A graduate student is working on a project to build connections between the UW and Native American tribes around wild rice protection and restoration efforts.
Wisconsin has a healthy potato industry, ranking in the top 5 nationally. It’s bolstered by support from the University of Wisconsin–Madison, ranging from supplying seed potatoes to advice on growing to research into pests.
UW-Madison’s Division of Extension experts are helping Wisconsin farmers learn how to better grow crops like grapes, hops and hazelnuts, to support the bottom line in a state battered by low prices for corn, soybean and milk.
Focusing on the intersection of farming, land, race, and ethnicity in the state, this initiative of the Wisconsin Farms Oral History Project set out with a goal of bringing people from diverse backgrounds together; people often separated despite living and working in the same towns or regions.
“Apprenticeship is an excellent fit for vegetable farming because so much of how we learn to grow food – is by growing food.”
The fungicide was originally devised to protect seeds during storage but was so effective at limiting mold damage that it is now widely used to treat produce after harvest to extend its shelf life.
“This benefits the industry in two ways,” says the chair of the Department of Dairy Science. “Students conduct research that leads to new products and protocols and technologies. And they graduate as highly trained potential employees.”
A big part of 5th grade science project is the emphasis on using controls and variables in scientific experiment. How much water did you use? How often did you water? Did using hot or cold water make a difference?
The Wisconsin Ginseng Board came to Professor Ann McGuidwin to explore ways to assure Taiwan that the fresh roots would contain none of the R. similis nematode.
Research performed in the Ethiopian highlands shows that even in years with above average rainfall, crops can be severely reduced by drought early in the growing season, when seeds must sprout and get established.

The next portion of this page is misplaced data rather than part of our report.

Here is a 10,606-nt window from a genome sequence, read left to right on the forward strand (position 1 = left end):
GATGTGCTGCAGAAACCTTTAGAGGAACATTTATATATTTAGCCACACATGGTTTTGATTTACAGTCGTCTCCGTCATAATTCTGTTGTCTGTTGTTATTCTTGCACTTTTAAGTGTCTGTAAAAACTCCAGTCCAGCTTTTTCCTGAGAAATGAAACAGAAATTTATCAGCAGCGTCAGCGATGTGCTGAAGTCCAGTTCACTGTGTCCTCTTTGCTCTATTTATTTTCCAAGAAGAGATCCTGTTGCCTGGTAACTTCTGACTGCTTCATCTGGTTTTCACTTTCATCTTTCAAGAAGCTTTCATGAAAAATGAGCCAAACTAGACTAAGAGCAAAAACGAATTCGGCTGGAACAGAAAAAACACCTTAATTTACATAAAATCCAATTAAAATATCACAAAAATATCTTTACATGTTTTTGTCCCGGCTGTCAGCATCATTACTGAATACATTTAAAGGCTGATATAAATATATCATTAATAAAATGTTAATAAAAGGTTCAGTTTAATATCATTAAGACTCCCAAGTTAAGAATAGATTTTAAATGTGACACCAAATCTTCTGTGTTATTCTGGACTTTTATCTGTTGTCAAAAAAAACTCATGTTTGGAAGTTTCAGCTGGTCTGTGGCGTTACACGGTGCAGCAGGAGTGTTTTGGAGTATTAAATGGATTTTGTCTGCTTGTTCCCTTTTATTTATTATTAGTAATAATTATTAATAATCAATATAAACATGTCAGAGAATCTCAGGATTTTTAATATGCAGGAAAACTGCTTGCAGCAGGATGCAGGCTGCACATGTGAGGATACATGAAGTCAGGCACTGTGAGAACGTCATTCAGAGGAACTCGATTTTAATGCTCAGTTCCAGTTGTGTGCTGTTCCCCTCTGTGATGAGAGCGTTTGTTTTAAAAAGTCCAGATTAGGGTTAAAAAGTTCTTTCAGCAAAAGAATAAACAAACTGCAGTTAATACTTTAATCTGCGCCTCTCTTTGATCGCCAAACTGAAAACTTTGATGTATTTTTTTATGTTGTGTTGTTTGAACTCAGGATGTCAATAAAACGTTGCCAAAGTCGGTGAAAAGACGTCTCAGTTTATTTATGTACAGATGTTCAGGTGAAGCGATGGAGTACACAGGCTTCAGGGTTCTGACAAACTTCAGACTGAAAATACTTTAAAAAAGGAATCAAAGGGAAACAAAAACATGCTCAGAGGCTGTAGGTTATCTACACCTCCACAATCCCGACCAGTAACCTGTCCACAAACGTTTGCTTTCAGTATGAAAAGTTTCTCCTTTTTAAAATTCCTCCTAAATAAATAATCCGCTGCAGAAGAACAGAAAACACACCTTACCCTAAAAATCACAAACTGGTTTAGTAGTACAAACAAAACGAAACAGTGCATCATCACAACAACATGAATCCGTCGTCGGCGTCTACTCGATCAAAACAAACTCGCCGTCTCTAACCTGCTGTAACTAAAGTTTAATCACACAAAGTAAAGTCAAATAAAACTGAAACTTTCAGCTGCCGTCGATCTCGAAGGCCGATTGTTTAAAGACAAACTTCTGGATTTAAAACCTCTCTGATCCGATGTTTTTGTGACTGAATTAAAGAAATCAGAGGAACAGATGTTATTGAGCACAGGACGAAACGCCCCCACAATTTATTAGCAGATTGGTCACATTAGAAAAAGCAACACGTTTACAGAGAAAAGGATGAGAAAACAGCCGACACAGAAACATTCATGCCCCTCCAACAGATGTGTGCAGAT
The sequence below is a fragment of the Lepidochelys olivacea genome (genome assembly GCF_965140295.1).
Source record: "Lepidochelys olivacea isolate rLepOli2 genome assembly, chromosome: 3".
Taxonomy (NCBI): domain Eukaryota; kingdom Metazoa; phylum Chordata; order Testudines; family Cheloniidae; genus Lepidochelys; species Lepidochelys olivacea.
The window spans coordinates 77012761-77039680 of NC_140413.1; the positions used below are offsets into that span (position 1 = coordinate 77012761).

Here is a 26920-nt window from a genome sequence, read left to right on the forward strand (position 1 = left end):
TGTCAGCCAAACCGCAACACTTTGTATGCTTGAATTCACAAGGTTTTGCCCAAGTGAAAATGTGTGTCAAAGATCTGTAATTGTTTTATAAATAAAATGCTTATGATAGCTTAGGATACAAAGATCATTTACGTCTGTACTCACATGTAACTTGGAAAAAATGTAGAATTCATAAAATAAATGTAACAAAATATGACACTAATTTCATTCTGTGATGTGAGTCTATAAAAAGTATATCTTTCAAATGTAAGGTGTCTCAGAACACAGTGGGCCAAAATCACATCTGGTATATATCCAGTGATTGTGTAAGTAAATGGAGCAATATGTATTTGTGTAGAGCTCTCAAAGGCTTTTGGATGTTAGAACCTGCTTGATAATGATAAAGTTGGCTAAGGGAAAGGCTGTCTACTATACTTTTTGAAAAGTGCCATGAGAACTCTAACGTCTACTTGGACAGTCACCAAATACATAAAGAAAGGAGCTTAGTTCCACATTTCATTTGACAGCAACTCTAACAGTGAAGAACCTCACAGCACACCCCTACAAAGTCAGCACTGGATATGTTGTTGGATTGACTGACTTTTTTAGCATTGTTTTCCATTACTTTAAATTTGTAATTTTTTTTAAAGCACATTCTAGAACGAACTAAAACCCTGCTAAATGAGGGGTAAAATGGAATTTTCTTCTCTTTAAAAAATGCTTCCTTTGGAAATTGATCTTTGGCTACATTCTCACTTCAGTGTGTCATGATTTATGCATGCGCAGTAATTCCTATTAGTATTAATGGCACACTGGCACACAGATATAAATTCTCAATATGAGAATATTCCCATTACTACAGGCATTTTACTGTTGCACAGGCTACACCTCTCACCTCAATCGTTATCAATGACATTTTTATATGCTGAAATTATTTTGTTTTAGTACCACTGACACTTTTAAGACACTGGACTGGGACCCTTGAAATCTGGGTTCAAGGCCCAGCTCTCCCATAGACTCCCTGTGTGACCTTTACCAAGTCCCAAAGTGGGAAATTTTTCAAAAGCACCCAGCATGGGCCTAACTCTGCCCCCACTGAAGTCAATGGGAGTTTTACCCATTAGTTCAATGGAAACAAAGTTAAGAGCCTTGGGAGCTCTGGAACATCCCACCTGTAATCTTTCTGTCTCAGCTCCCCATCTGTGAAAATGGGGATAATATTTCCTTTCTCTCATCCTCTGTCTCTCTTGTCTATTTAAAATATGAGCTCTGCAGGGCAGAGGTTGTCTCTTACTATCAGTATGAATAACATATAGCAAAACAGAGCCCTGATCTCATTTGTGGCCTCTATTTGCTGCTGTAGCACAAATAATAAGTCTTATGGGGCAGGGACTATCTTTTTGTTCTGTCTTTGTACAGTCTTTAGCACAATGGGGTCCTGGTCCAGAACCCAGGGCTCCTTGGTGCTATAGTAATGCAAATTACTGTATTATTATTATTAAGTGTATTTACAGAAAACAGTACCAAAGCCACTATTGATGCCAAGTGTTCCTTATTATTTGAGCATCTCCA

The Wisconsin School for Beginning Dairy & Livestock Farmers, one of several “Short Courses” at CALS, helps beginning farmers like Andy Jaworski of the Green Bay area to get started.
A collaboration of faculty and students at four UW campuses, the traveling exhibition and public dialogue tour focuses on the intersection of farming, land, ethnic culture and history in Wisconsin.
The results of a three-year study offer some support for the belief that much of the nitrogen in the wastewater from cheese-making and vegetable processing leaves the soil and harmlessly enters the atmosphere.
A UW–Madison professor is honing a more efficient way to remove mint oil from tons of mint plants. Mint oil is an essential flavoring for gum, toothpaste, mouthwash and tea.
The field-day audience at UW–Madison’s agricultural stations has expanded beyond farmers to many throughout the ag industry who want to hear about the latest in farm research and education.
The corn secretes copious globs of mucus-like gel harboring bacteria that convert atmospheric nitrogen into a usable form, answering a longtime quest of scientists.
Four UW–Madison dairy science majors were at the 2,500-cow California farm in April to participate in the 2018 North American Intercollegiate Dairy Challenge, and their plan was the winning one.